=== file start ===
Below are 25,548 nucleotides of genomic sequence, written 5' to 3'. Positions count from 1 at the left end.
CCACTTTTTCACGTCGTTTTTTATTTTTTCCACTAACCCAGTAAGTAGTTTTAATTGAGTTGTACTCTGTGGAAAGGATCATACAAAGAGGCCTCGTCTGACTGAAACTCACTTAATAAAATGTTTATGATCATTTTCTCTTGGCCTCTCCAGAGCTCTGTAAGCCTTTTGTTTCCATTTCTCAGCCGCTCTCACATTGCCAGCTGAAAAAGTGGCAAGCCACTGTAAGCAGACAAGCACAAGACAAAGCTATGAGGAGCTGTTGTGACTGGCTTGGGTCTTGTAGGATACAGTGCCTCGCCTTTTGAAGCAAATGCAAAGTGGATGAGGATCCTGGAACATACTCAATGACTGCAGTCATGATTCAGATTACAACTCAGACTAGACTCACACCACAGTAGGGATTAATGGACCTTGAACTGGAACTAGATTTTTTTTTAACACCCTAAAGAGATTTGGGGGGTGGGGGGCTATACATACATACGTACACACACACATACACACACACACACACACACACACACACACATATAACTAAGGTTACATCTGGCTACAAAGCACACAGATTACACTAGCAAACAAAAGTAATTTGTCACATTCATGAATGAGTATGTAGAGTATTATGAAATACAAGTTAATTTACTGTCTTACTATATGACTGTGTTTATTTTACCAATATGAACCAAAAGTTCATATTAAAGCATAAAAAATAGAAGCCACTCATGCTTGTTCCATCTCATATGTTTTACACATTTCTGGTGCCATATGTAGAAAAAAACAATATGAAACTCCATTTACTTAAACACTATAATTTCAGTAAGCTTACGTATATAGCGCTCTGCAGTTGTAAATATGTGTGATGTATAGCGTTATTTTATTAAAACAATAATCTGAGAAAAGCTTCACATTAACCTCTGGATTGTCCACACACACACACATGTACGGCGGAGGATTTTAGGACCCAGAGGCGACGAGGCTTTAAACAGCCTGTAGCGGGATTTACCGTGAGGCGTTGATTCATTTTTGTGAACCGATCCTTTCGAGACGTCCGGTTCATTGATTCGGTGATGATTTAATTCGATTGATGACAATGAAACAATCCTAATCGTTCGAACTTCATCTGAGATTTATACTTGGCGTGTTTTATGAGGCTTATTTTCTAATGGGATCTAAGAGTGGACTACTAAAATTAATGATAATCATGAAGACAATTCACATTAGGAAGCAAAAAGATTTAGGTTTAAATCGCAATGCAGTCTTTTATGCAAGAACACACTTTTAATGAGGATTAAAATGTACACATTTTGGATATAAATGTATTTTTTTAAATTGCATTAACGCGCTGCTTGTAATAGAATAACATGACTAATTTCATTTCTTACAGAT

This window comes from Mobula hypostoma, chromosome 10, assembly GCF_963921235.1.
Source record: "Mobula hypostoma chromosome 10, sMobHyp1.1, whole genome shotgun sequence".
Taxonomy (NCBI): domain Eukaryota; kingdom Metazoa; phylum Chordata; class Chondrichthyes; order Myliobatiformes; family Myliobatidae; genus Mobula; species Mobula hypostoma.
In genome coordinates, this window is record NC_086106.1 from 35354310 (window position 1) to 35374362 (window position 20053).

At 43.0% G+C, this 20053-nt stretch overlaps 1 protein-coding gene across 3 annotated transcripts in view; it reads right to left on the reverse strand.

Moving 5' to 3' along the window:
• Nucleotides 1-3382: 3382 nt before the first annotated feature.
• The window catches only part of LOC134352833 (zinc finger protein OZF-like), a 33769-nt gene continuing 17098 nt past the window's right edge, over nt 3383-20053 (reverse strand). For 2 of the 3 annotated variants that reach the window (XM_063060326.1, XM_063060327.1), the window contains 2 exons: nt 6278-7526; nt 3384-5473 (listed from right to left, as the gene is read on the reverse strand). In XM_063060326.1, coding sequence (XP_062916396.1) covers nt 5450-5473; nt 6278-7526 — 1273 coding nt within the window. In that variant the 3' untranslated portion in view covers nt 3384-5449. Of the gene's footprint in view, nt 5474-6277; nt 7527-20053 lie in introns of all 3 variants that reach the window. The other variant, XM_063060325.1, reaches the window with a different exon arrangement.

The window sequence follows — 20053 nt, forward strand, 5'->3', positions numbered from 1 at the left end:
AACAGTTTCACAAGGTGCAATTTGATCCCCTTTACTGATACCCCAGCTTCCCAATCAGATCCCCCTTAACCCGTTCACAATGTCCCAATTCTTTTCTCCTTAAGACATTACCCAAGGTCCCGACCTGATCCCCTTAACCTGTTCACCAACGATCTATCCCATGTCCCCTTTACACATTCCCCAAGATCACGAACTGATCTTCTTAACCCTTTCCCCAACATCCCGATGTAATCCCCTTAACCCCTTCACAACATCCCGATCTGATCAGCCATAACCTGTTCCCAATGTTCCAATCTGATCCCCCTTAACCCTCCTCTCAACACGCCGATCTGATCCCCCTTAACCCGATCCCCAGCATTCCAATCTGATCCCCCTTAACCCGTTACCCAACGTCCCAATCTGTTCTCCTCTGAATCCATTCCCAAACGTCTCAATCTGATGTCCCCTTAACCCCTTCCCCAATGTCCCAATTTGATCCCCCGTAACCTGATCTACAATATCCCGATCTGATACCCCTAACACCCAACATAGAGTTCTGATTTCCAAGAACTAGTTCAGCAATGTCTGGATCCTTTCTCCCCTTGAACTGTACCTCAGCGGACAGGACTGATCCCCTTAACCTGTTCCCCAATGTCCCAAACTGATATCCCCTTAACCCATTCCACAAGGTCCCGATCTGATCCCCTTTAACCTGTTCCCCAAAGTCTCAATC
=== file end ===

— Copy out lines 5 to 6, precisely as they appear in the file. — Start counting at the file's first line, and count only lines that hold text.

Taxonomy (NCBI): domain Eukaryota; kingdom Metazoa; phylum Chordata; class Chondrichthyes; order Myliobatiformes; family Myliobatidae; genus Mobula; species Mobula hypostoma.
In genome coordinates, this window is record NC_086106.1 from 35354310 (window position 1) to 35374362 (window position 20053).